The Secret to Stop Trying to Impress God

Long before I committed my life to the Lord, I kept trying to "impress" God.

When I was four, I sat at my grandma's side and she told me about hell. I didn't want to go there, so she prayed for me. But I went home not really understanding the words. Sinner. Salvation. Eternal. 

But I did get the picture she painted of hell. I set out to make God happy with me, because I didn't want to "roast like a marshmallow," as I told a friend.

In Junior High, I walked the aisle at an evangelistic event. By that time, I'd come to understand I am a sinner, and I felt guilty about one sin in particular. It was easy to go forward with others, and I'm sure many people made sincere decisions that night. I said all the right words, but my heart was all wrong. 

I wasn’t about to change. I was still looking for that quick fire-escape from hell. I figured I'd just have to try harder.

Then, before my 21st birthday, I joined a revival team* for all the wrong reasons. I wanted to be on stage and sing. I couldn't afford Bible college any longer and figured I'd just travel a while. I even thought I might find a Christian husband.

Within two weeks, I was repentant, broken and desperately seeking God.

In a message, the revivalist made it clear: even my good works - my very best works - were dirty in comparison to His absolute holiness (Isaiah 64:4). I needed God's mercy, and I needed His righteousness (Titus 3:3-5; 1 Corinthians 6:11). I heard the message of salvation as never before. 

I didn't need a pat on the back; I needed rescuing. I needed mercy!

God changed my heart that day and I've never doubted my eternal destiny since that day. 

End of story, right? No.

Somehow, I still didn't grasp the daily freedom of God's grace in Christ. I got caught up in comparisons, judgmentalism, insecurity, and fear as my old habit of trying to impress God and others rose to the surface.

          Sometimes it takes a while for us to realize 
          the shackles of our slavery have fallen away.

I was God's child, but miserable.

  • I memorized scripture and studied the Bible, trying to impress Him with my “spiritual commitment.”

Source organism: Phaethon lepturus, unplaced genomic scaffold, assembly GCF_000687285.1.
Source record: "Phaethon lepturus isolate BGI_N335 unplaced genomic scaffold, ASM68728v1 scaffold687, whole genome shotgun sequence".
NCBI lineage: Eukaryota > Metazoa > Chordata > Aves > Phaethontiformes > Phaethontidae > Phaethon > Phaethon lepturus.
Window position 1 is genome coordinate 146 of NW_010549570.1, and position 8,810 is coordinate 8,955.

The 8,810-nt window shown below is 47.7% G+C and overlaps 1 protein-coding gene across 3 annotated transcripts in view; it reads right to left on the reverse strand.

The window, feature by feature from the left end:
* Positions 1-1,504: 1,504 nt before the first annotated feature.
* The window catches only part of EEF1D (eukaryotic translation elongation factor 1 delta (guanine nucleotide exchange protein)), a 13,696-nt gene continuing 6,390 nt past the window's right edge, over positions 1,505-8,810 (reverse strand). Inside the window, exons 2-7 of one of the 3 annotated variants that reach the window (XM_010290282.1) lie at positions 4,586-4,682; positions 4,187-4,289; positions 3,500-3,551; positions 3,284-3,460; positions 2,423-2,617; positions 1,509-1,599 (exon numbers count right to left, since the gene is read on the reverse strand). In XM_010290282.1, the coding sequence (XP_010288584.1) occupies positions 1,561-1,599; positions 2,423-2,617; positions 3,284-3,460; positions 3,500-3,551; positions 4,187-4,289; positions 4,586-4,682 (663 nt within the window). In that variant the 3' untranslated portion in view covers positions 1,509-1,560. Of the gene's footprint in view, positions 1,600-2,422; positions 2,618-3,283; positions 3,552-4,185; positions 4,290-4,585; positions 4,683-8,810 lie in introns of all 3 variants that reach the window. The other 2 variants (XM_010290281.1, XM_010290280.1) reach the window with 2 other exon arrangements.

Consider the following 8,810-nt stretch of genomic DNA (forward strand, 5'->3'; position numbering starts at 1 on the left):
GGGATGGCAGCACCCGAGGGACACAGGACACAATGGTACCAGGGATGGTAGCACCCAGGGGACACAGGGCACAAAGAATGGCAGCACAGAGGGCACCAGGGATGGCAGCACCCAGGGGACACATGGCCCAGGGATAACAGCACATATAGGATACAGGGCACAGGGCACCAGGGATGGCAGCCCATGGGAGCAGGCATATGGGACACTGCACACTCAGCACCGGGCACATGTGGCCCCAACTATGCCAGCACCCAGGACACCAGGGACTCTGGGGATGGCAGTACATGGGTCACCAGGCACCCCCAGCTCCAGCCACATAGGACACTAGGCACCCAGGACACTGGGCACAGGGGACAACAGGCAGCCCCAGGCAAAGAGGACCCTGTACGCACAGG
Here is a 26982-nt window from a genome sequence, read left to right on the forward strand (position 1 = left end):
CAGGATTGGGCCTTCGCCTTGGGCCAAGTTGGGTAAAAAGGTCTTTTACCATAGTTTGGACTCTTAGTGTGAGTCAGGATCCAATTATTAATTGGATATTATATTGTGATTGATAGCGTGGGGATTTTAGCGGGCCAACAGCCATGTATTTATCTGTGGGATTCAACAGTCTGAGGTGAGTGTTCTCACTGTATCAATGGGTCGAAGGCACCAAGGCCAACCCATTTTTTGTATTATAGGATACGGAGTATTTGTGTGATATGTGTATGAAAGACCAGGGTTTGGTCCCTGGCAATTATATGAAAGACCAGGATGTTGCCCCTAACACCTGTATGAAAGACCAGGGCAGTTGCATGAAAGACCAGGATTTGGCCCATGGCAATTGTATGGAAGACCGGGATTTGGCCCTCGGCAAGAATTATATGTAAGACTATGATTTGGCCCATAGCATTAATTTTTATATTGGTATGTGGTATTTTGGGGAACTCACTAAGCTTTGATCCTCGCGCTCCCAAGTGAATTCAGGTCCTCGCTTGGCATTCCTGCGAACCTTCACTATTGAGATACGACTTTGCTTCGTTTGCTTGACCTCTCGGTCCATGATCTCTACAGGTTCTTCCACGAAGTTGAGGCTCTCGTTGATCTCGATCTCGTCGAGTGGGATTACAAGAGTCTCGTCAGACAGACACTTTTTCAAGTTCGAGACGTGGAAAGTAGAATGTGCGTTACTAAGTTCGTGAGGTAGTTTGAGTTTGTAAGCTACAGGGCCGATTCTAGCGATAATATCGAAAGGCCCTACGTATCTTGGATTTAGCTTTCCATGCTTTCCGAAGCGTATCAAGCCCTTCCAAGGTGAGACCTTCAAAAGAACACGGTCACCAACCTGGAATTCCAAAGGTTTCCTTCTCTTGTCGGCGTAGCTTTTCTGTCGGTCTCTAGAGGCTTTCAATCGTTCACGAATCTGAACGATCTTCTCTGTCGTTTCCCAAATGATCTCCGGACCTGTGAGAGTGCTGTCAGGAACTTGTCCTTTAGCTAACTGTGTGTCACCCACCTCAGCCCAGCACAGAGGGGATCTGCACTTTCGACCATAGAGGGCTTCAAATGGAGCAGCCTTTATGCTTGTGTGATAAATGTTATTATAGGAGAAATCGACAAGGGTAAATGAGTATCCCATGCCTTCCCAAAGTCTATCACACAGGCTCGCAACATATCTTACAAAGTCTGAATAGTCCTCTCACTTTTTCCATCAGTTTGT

• I offered “sacrifices” of compassion and stewardship. 
  • I walked the walk—stumbling over myself at every turn—and talked the talk. I had Christianese down pat.  
  • I served God, but, just like before I became a Christ-follower, it was for all the wrong reasons.  
  • I even counseled people about giving their lives over to Christ, but didn’t find my own spiritual life “satisfying.”
Do you notice one word in all those sentences? "I ... I ... I ... I ...." During those years, I made checklist after checklist, trying to figure out how to "get life right" so I'd win God's favor. I never learned how to live out the process of being "dead to sin and alive in Christ," described in Romans 6

But God continued to work.

      I remember the day I said, “I’m tired of trying to impress You, God.”

I was studying for a message I'd planned to share with a group of women. It included a long list of scriptures about who we are “in Christ.” As I unpacked each scripture, light crept in to push out the devil's lies. 
I didn’t have to figure out how to make God accept me. I was already accepted in The Beloved. God was satisfied, and all I had to do was rest in Jesus' powerful work on my behalf.
Accepted in the Beloved (Ephesians 1:6) - accepted in Jesus.

I didn’t have to be “good enough, perfect enough, obedient enough” for God. Only Jesus is good enough, perfect enough, obedient enough. I didn’t have to earn God’s love; I already had it in Christ. I didn’t have to earn God’s forgiveness. Forgiveness was the cornerstone of my relationship with Him.

The Father  saved me, declared me righteous, loved me, healed me, forgave me and so much more … all in Christ. I don’t have to prepare a daily progress report to get the Father's approval. Jesus’ completed "report" is all-sufficient. He got an A+ on my behalf.

Though I don't need to live by legalistic lists, I do want to cultivate a holy lifestyle (1 Peter 1:14-16), and the Holy Spirit continues to teach me how to be more like Jesus. **

When thoughts that I must "impress God" nip at my spiritual heels, I kick them away and walk back to the cross. I come back to the truth.

And I imagine the Father's smile.

What has God taught you about trusting in what Christ has done rather than your own works?

* The revival team was Life Action Ministries, which is still thriving in Niles, Michigan!

** (For more understanding of this, read "Is being holy even possible, since only God is holy?")

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